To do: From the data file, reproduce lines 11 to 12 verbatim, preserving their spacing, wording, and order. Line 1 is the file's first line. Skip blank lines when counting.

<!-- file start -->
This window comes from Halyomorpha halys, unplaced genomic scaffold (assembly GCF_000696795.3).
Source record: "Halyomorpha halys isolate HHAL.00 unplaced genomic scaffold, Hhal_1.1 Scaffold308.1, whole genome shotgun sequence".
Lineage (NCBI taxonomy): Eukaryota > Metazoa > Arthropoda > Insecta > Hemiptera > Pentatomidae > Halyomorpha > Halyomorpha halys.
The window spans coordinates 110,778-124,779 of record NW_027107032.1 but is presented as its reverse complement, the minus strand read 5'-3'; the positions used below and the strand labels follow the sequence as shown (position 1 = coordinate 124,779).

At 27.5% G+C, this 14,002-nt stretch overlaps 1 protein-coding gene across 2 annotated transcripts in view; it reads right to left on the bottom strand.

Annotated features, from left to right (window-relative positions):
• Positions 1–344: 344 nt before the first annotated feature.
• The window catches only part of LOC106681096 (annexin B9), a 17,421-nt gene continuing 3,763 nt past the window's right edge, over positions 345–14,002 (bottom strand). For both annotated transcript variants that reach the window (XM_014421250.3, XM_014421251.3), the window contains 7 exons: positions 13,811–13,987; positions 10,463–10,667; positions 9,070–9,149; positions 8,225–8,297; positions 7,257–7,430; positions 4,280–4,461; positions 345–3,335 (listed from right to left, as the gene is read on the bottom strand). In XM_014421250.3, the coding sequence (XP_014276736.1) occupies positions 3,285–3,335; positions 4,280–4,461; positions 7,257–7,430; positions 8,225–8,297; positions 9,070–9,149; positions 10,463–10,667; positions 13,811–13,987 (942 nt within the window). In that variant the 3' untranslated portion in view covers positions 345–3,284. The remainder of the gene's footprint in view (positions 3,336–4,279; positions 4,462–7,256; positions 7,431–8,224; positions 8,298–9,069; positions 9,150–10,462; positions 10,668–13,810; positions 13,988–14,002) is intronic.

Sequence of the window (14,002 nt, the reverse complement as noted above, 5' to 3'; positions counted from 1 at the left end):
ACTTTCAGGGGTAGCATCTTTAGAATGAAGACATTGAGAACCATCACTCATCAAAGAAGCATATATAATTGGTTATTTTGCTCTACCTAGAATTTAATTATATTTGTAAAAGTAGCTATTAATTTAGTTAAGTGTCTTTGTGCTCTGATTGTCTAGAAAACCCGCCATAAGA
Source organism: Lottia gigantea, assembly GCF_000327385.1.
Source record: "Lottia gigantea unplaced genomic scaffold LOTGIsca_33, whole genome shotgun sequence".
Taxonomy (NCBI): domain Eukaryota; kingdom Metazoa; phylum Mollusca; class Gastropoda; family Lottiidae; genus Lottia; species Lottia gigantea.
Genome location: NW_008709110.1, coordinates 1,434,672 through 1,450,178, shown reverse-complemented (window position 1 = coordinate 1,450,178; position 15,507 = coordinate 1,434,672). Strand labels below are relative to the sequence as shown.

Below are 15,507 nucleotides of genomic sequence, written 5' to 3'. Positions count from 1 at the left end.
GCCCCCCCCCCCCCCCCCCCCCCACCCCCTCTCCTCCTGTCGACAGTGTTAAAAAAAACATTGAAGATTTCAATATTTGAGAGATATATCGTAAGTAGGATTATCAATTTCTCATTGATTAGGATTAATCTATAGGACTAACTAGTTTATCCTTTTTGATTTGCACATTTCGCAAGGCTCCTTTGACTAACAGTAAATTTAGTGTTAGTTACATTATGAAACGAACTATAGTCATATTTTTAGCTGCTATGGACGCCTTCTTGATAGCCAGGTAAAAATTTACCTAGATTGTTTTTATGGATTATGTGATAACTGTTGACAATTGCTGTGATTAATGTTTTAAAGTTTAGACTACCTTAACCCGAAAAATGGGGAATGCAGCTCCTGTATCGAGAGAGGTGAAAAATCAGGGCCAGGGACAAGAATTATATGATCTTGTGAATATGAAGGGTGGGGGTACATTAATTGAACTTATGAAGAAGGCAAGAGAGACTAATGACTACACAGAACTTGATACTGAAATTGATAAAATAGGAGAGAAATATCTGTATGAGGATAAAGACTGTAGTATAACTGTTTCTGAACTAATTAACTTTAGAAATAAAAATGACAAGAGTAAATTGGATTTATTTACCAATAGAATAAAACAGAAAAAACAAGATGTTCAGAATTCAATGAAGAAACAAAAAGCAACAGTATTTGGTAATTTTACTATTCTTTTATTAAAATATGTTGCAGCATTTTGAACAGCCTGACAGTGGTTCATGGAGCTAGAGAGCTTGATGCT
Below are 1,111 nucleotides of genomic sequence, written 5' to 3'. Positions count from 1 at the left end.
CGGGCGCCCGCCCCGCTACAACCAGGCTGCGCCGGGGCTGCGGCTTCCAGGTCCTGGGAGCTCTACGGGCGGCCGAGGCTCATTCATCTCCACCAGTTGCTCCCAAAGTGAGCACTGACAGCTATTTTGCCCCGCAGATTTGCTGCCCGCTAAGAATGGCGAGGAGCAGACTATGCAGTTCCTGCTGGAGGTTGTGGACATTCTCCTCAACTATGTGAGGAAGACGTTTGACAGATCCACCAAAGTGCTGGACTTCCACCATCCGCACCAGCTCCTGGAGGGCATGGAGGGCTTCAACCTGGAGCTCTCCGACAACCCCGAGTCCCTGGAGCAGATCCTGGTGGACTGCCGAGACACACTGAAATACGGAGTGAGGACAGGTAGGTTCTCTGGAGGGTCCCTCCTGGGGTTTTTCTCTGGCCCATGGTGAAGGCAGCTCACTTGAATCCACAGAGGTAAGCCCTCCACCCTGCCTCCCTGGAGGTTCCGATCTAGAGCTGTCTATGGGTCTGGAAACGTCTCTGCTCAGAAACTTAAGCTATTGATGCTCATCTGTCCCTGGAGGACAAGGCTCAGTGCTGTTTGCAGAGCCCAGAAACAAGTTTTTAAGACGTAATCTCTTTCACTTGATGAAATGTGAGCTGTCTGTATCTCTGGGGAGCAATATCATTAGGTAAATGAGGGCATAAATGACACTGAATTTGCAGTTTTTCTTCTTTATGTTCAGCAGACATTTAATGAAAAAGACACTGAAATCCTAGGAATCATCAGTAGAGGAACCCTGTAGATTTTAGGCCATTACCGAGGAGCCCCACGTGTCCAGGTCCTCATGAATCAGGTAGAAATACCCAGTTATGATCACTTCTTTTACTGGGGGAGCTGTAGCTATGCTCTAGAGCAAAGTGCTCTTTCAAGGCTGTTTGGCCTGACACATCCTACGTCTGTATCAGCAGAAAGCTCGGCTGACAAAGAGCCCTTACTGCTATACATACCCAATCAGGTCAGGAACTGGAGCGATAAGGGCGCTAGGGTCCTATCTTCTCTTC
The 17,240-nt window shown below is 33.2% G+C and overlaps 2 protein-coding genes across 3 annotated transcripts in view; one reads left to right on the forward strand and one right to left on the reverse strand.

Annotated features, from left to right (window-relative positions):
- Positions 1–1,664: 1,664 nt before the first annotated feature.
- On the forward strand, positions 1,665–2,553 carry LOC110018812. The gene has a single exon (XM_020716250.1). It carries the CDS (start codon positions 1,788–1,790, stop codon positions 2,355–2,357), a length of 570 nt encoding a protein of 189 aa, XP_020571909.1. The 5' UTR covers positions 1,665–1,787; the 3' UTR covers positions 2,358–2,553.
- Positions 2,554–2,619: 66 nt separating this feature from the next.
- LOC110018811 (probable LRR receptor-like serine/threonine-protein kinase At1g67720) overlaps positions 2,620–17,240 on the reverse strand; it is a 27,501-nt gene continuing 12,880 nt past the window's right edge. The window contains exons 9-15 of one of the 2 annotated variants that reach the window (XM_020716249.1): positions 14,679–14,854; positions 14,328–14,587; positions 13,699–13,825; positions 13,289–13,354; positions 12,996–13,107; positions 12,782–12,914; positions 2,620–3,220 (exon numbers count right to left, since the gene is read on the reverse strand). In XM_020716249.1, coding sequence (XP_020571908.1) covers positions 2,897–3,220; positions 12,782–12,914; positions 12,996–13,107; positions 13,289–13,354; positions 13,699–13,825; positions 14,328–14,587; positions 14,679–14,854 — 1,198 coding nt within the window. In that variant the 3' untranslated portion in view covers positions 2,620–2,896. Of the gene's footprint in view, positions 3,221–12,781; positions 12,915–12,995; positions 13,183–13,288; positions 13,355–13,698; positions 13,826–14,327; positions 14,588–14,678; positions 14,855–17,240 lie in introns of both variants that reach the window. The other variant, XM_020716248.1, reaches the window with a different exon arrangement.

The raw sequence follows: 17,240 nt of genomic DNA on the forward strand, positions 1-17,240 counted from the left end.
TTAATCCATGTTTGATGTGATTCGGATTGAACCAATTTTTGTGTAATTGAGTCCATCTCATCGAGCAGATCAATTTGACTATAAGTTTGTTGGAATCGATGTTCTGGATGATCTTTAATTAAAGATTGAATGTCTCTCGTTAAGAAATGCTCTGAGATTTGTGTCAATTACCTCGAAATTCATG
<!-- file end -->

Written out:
Source organism: Lottia gigantea, assembly GCF_000327385.1.
Source record: "Lottia gigantea unplaced genomic scaffold LOTGIsca_33, whole genome shotgun sequence".